Sunday, October 2, 2011

Post 4

I believe language is fundamental to communication. Difference in language also directly expresses the difference in culture. For example, when I was in Thailand, I observed that the pace of life is much slower and simpler compared to Singapore. Hand gestures are more effective than verbal communication too as both sides could not speak each other language effectively.  Even our multi racial nation boasts different cultures across the Chinese, Malays and Indians. I have to be careful in my words and actions when I’m with my friends from other racial background as what I think might be okay, may be potentially offensive to them. I once made a joke about a certain racial group, but it struck a nerve and my friend did express his disapproval. I immediately retracted my actions and apologized.

That said, very different cultures exists even in places where the people speak English as their first language. When I was in the United States, I observed that simple, everyday words or phrases would have a different meaning, or the locals would not understand them at all. For instance, when we buy “take away” food, I have to say “to go” instead, or the waitress would not understand me. In restaurants, each table would have a designated waiter or waitress that would serve you throughout your meal, whereas back home, you can call any staff to assist you in your order. Tips are considered a standard practice in America too, but that is not the case in Singapore. When I was a student on exchange to America, I found that if I were to learn and be part of that culture I was in, it was easier to get things done and the locals would be more responsive to you as well.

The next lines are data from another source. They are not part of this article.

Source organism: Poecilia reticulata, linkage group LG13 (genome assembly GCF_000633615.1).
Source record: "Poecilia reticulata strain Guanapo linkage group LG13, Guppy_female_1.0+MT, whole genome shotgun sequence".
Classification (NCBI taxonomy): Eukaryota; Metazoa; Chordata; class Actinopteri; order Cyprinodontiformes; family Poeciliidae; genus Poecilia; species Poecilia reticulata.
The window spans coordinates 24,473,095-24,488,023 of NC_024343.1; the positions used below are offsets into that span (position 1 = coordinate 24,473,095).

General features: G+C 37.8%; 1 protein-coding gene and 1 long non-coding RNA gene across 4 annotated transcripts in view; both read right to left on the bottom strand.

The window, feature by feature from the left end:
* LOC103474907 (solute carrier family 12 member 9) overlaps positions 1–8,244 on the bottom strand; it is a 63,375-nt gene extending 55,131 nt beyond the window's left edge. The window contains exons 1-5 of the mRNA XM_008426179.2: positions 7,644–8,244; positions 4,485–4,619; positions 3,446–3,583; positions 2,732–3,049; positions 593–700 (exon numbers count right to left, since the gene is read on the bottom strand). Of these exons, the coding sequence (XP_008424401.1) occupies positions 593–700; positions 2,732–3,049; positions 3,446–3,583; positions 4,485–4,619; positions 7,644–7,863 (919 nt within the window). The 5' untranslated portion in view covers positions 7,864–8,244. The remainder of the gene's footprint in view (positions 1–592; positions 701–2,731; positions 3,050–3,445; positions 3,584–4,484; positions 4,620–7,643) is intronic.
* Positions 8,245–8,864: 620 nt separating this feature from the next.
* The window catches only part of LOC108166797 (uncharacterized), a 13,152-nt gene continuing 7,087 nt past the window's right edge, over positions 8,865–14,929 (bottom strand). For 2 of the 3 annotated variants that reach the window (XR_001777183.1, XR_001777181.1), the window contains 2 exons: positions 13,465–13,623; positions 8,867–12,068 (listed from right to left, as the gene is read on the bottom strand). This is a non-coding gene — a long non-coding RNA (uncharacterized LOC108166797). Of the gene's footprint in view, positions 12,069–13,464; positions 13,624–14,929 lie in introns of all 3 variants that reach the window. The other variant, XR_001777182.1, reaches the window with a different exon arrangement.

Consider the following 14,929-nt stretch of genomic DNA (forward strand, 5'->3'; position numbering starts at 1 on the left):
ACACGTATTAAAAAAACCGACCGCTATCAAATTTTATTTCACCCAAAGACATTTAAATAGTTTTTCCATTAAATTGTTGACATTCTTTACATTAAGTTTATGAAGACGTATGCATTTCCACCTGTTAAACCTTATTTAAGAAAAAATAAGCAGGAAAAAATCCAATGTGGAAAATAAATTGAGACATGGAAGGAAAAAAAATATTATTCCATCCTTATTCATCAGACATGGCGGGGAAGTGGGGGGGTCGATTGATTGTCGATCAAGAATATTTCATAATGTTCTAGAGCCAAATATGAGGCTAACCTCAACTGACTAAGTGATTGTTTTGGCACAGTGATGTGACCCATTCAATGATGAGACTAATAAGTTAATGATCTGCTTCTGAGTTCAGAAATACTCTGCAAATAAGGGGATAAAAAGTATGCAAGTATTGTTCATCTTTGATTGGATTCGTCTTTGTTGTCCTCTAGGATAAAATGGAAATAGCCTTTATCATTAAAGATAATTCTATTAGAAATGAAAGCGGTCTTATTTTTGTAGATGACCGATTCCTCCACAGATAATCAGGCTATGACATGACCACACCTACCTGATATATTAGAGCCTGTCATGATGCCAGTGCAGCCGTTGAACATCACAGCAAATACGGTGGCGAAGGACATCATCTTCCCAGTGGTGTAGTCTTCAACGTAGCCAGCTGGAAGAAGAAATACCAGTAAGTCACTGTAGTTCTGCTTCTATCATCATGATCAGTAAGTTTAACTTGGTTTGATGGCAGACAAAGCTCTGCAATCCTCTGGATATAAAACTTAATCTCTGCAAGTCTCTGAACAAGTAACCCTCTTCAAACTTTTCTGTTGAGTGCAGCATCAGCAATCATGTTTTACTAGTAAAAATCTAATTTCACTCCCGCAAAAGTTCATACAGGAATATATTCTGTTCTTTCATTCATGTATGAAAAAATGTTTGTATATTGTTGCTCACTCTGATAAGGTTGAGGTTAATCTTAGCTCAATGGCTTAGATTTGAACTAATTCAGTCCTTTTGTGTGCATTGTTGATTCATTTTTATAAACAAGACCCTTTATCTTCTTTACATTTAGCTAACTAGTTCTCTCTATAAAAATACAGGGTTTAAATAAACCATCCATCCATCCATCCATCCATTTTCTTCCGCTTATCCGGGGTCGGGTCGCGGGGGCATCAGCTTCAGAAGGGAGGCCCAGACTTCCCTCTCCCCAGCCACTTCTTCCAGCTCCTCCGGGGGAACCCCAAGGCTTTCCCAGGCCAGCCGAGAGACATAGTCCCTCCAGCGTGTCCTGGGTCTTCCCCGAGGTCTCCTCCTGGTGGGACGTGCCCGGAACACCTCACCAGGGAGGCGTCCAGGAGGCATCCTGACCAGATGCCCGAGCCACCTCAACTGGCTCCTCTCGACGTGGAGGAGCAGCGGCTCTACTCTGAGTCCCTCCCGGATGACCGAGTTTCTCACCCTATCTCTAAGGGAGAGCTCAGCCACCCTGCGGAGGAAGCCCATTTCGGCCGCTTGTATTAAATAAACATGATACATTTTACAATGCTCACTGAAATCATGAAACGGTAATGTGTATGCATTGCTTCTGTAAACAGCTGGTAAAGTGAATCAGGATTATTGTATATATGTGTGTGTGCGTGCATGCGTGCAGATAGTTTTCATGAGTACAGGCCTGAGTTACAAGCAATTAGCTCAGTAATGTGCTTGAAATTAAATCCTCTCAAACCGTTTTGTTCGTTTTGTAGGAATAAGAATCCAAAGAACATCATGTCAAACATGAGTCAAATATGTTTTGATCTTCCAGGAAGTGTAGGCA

I had an African American friend on exchange to Singapore. One of the first few things he asked me was both eye opening and intriguing- he asked if there was any place or area that he should avoid near campus or in Singapore in general. Initially, he did not believe me when I said “No”.  In the States, being “colored” could get you in trouble if you walked into the wrong neighborhood. In contrast, Singapore’s culture and subcultures are such that it has always provided us with a safe environment to live in.